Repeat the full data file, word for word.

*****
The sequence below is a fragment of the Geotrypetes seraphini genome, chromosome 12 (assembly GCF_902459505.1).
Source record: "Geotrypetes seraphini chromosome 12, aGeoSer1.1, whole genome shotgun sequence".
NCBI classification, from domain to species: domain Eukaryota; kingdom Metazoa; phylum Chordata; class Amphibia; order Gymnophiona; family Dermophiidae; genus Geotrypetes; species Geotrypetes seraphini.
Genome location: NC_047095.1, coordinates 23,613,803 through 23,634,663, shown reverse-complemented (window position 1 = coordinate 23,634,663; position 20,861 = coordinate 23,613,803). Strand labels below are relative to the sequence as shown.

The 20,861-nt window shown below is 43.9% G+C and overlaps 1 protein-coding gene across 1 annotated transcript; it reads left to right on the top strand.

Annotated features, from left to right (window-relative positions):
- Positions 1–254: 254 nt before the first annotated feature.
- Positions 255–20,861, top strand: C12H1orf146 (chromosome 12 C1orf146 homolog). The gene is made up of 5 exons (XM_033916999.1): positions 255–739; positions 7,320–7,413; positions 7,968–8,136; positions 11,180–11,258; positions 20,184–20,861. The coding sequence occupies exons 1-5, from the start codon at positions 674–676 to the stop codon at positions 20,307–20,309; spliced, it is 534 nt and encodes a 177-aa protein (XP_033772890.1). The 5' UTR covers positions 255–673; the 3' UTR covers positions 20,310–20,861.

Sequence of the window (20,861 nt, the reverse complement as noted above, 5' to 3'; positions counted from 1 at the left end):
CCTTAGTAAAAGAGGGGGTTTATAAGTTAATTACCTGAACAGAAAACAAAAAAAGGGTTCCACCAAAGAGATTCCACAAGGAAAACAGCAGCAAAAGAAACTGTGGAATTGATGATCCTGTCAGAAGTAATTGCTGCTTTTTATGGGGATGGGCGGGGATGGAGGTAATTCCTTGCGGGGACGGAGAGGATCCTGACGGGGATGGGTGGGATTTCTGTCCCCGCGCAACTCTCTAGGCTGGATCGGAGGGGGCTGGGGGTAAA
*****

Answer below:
The sequence below is a fragment of the Geotrypetes seraphini genome, chromosome 12 (assembly GCF_902459505.1).
Source record: "Geotrypetes seraphini chromosome 12, aGeoSer1.1, whole genome shotgun sequence".
NCBI classification, from domain to species: domain Eukaryota; kingdom Metazoa; phylum Chordata; class Amphibia; order Gymnophiona; family Dermophiidae; genus Geotrypetes; species Geotrypetes seraphini.
Genome location: NC_047095.1, coordinates 23,613,803 through 23,634,663, shown reverse-complemented (window position 1 = coordinate 23,634,663; position 20,861 = coordinate 23,613,803). Strand labels below are relative to the sequence as shown.

The 20,861-nt window shown below is 43.9% G+C and overlaps 1 protein-coding gene across 1 annotated transcript; it reads left to right on the top strand.

Annotated features, from left to right (window-relative positions):
- Positions 1–254: 254 nt before the first annotated feature.
- Positions 255–20,861, top strand: C12H1orf146 (chromosome 12 C1orf146 homolog). The gene is made up of 5 exons (XM_033916999.1): positions 255–739; positions 7,320–7,413; positions 7,968–8,136; positions 11,180–11,258; positions 20,184–20,861. The coding sequence occupies exons 1-5, from the start codon at positions 674–676 to the stop codon at positions 20,307–20,309; spliced, it is 534 nt and encodes a 177-aa protein (XP_033772890.1). The 5' UTR covers positions 255–673; the 3' UTR covers positions 20,310–20,861.

Sequence of the window (20,861 nt, the reverse complement as noted above, 5' to 3'; positions counted from 1 at the left end):
CCTTAGTAAAAGAGGGGGTTTATAAGTTAATTACCTGAACAGAAAACAAAAAAAGGGTTCCACCAAAGAGATTCCACAAGGAAAACAGCAGCAAAAGAAACTGTGGAATTGATGATCCTGTCAGAAGTAATTGCTGCTTTTTATGGGGATGGGCGGGGATGGAGGTAATTCCTTGCGGGGACGGAGAGGATCCTGACGGGGATGGGTGGGATTTCTGTCCCCGCGCAACTCTCTAGGCTGGATCGGAGGGGGCTGGGGGTAAA